Taking a page out of Chávez's playbook, Maduro has accused the country's opposition, which he calls fascist and counterrevolutionary, of plotting to assassinate him and the head of the National Assembly, Diosdado Cabello. Anything that goes wrong, it seems, is due to nefarious outside influence.
A massive power outage on Sept. 3 was the result of saboteurs, as was last year's explosion at the Amuay refinery that claimed 47 lives, Maduro claims, saying that the incidents are aimed at undermining his rule. (In the latter case, the government says that saboteurs loosened bolts on a pipeline connecting a fuel tank to its feed. However, the state oil company's own unions, which supposedly are Chávista, said the explosion was due to lack of maintenance and investment in safety devices. The state oil company, Petróleos de Venezuela, has also acted somewhat suspiciously: It hasn't filed an insurance claim, as that would mean the insurance company would send investigators, and it seems leery about letting anyone from the outside into the refinery.) The government has made no arrests in either incident.
"He wants to divert people's attention from domestic issues, such as the economy and crime," says Yorde, the political consultant. "The National Assembly opens its fall session on Sept. 15, and I am sure we're going to see a witch hunt take place against the opposition as part of the anti-corruption drive." Yorde says the government has also moved to quell the almost daily protests and criticism by stifling the media. The country's last remaining television station that backed the opposition -- Globovision -- was purchased by government backers, who immediately changed its format. After Maduro publicly complained that the station was still anti-government, the new owners again tinkered with its format, leading to an exodus of reporters and commentators.
"The government and its supporters have also bought up regional newspapers or taken out massive publicity in them to control the news that is being reported," says Yorde. "They are also using currency controls to regulate what newspapers get newsprint." The effect, analysts say, is to control what news is being reported and to stifle the possibility of nationwide demonstrations if a local protest broke out.
"Repression is too strong of a term as I don't see violence on the horizon," says Smilde, the scholar at the Washington Office on Latin America. "What is clear is that the Maduro government is reducing spaces for the opposition." But as the economy crumbles, that may not be enough. Years of exchange and price controls have distorted the economy, leading to rampant inflation as shortages mount. Twelve-month trailing inflation through August was 45 percent, the highest in the Western Hemisphere. The currency, the strong bolívar, continues to plummet as the government has curtailed access to dollars to protect falling international reserves. Although the government has fixed the bolívar's value at 6.3 to the dollar, the black market rate is 42 to the dollar. And if oil prices were to fall, Venezuela's economic day of reckoning could occur even earlier: Venezuela derives 90 percent of its hard-currency earnings from oil sales.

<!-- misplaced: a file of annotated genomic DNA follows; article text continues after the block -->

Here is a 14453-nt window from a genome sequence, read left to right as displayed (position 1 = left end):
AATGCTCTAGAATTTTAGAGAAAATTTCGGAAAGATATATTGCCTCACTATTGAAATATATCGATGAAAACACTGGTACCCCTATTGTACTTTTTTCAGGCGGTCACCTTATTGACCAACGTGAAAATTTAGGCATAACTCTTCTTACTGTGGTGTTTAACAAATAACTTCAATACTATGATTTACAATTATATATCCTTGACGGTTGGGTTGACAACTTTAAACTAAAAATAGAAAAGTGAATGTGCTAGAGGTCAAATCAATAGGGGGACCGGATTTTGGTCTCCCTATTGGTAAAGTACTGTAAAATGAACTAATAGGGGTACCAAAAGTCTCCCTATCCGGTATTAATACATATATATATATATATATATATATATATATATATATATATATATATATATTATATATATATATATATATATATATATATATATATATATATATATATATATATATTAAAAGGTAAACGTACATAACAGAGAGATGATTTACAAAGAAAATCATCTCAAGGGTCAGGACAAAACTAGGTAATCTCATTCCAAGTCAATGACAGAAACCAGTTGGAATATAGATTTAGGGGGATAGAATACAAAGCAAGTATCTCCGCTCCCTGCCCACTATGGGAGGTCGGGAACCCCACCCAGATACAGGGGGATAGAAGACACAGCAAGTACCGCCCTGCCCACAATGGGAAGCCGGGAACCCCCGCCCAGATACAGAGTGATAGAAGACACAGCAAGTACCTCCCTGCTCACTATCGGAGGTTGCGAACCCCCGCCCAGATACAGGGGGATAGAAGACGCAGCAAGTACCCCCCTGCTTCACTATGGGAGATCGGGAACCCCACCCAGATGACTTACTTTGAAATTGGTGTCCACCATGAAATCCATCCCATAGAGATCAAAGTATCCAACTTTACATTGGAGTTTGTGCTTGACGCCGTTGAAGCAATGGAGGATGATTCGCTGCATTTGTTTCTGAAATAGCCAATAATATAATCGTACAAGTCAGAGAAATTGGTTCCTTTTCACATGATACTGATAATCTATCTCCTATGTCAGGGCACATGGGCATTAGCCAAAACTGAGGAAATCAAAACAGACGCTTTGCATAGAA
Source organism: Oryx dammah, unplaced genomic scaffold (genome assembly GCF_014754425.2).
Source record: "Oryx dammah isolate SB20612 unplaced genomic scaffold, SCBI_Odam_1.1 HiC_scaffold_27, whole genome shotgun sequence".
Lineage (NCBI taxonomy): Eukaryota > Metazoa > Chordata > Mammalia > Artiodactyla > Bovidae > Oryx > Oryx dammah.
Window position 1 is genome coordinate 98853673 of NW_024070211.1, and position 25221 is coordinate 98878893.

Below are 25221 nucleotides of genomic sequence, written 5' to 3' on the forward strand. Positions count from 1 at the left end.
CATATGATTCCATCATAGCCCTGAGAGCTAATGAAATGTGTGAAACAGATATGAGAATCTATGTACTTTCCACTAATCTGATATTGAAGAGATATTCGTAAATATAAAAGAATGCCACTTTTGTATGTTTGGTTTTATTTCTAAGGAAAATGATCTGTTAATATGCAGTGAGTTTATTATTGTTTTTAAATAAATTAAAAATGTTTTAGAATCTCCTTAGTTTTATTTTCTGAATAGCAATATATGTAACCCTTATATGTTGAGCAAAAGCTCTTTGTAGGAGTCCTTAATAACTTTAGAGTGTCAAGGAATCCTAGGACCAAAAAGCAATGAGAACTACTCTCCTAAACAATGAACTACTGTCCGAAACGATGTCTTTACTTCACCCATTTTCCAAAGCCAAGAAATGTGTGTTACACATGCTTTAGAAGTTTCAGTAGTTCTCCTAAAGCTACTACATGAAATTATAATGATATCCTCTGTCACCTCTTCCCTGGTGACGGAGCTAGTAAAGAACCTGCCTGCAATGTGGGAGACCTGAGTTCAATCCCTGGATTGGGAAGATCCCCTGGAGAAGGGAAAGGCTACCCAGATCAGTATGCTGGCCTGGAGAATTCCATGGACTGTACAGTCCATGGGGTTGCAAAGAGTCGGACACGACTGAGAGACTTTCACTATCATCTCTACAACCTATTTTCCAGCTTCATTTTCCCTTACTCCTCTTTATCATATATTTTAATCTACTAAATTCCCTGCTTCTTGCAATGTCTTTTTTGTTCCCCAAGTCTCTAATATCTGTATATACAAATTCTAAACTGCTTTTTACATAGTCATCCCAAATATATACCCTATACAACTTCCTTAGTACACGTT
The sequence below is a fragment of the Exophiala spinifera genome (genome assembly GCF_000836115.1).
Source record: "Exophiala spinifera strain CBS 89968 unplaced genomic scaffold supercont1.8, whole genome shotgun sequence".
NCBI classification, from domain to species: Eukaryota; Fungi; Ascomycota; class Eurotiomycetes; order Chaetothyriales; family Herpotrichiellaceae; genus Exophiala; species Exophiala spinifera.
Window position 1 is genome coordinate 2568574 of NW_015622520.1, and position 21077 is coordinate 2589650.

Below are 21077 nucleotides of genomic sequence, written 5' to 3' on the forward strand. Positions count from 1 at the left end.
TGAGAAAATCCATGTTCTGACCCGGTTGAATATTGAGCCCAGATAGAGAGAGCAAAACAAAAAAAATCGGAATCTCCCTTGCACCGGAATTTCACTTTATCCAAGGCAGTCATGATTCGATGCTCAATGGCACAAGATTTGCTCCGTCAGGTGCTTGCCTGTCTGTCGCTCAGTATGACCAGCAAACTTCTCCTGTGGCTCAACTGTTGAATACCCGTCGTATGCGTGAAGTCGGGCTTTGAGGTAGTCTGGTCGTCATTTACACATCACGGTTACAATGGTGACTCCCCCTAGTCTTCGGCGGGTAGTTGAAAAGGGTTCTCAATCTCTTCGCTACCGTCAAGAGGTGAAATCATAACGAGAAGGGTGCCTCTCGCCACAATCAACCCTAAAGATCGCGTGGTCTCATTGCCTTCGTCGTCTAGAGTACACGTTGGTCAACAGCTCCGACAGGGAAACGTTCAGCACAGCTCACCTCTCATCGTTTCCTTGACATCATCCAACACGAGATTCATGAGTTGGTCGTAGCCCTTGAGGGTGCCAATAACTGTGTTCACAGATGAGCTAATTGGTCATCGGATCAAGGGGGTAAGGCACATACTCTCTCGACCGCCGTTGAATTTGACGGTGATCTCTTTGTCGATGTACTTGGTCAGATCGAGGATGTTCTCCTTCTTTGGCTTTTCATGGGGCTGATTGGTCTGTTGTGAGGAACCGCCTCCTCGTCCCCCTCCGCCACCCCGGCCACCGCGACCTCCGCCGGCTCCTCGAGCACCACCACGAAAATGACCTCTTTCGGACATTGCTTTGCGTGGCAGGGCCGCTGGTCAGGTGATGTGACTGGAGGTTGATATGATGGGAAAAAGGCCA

"In countries that have a lot of oil, high prices can pave over a lot of problems," says Susan Purcell, director of the University of Miami's Center for Hemispheric Policy.
Given the stakes, December's municipal elections are widely seen as being a referendum on Maduro. Fears that the vote could be postponed or canceled have largely faded. In contrast to the opposition, which held primaries to determine its candidates, Maduro and his United Socialist Party of Venezuela (PSUV) handpicked their standard-bearers, including several actors and sports figures, which alienated many rank-and-file members.
"I think the opposition is going to win the big cities, and the PSUV the rural districts," says Yorde. "It will depend on the abstention rate."
If the PSUV loses urban centers, Maduro's erstwhile comrades in his own party may seek to ease him from office. "When you have an autocratic state like Venezuela, members of the elite will often unseat the president to protect their vested interests," says Purcell. "Maduro has the problem of being highly incompetent and paranoid. He's no Hugo Chávez."
Yorde agrees, saying that Venezuela may be headed toward a Russia-style democracy, with the ambitious and powerful Cabello, a former military officer, the kingmaker who wants to become king.
But for Castillo, the homemaker back in La Victoria, her main concern is finding milk, not whether Cabello is Venezuela's new Vladimir Putin, waiting for his moment.
"I am tired of this revolution and the constant drama," she says, adding that she is going to vote for the opposition for the first time in 14 years. "I think it's time to give them a chance to do better.
"They can't do any worse."